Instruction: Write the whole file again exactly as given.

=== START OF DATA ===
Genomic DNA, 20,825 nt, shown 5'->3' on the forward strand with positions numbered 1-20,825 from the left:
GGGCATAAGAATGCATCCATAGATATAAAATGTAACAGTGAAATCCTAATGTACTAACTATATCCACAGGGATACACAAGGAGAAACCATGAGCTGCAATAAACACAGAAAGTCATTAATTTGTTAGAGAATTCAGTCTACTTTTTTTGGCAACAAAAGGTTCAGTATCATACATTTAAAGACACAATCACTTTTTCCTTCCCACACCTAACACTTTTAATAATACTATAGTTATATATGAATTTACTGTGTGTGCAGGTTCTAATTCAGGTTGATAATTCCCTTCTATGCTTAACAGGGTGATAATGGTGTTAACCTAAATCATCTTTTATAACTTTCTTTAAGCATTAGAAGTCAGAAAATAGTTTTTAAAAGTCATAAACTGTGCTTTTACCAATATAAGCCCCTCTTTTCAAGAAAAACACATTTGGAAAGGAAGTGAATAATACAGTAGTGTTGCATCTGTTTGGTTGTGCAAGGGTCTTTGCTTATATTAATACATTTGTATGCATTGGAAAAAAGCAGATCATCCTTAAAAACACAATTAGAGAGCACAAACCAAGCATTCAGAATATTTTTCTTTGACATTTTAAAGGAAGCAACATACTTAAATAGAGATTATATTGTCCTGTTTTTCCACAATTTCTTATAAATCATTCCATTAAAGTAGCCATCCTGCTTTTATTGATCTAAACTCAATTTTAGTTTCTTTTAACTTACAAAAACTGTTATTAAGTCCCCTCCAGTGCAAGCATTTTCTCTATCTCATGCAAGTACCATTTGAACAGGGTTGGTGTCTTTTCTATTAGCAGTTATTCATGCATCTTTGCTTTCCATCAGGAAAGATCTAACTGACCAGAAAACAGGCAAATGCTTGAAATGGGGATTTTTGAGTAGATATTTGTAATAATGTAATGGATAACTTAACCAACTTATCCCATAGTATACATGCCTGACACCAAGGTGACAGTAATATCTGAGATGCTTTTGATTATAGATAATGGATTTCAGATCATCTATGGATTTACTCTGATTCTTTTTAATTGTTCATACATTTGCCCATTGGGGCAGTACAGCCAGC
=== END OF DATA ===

Genomic DNA, 20,825 nt, shown 5'->3' on the forward strand with positions numbered 1-20,825 from the left:
GGGCATAAGAATGCATCCATAGATATAAAATGTAACAGTGAAATCCTAATGTACTAACTATATCCACAGGGATACACAAGGAGAAACCATGAGCTGCAATAAACACAGAAAGTCATTAATTTGTTAGAGAATTCAGTCTACTTTTTTTGGCAACAAAAGGTTCAGTATCATACATTTAAAGACACAATCACTTTTTCCTTCCCACACCTAACACTTTTAATAATACTATAGTTATATATGAATTTACTGTGTGTGCAGGTTCTAATTCAGGTTGATAATTCCCTTCTATGCTTAACAGGGTGATAATGGTGTTAACCTAAATCATCTTTTATAACTTTCTTTAAGCATTAGAAGTCAGAAAATAGTTTTTAAAAGTCATAAACTGTGCTTTTACCAATATAAGCCCCTCTTTTCAAGAAAAACACATTTGGAAAGGAAGTGAATAATACAGTAGTGTTGCATCTGTTTGGTTGTGCAAGGGTCTTTGCTTATATTAATACATTTGTATGCATTGGAAAAAAGCAGATCATCCTTAAAAACACAATTAGAGAGCACAAACCAAGCATTCAGAATATTTTTCTTTGACATTTTAAAGGAAGCAACATACTTAAATAGAGATTATATTGTCCTGTTTTTCCACAATTTCTTATAAATCATTCCATTAAAGTAGCCATCCTGCTTTTATTGATCTAAACTCAATTTTAGTTTCTTTTAACTTACAAAAACTGTTATTAAGTCCCCTCCAGTGCAAGCATTTTCTCTATCTCATGCAAGTACCATTTGAACAGGGTTGGTGTCTTTTCTATTAGCAGTTATTCATGCATCTTTGCTTTCCATCAGGAAAGATCTAACTGACCAGAAAACAGGCAAATGCTTGAAATGGGGATTTTTGAGTAGATATTTGTAATAATGTAATGGATAACTTAACCAACTTATCCCATAGTATACATGCCTGACACCAAGGTGACAGTAATATCTGAGATGCTTTTGATTATAGATAATGGATTTCAGATCATCTATGGATTTACTCTGATTCTTTTTAATTGTTCATACATTTGCCCATTGGGGCAGTACAGCCAGC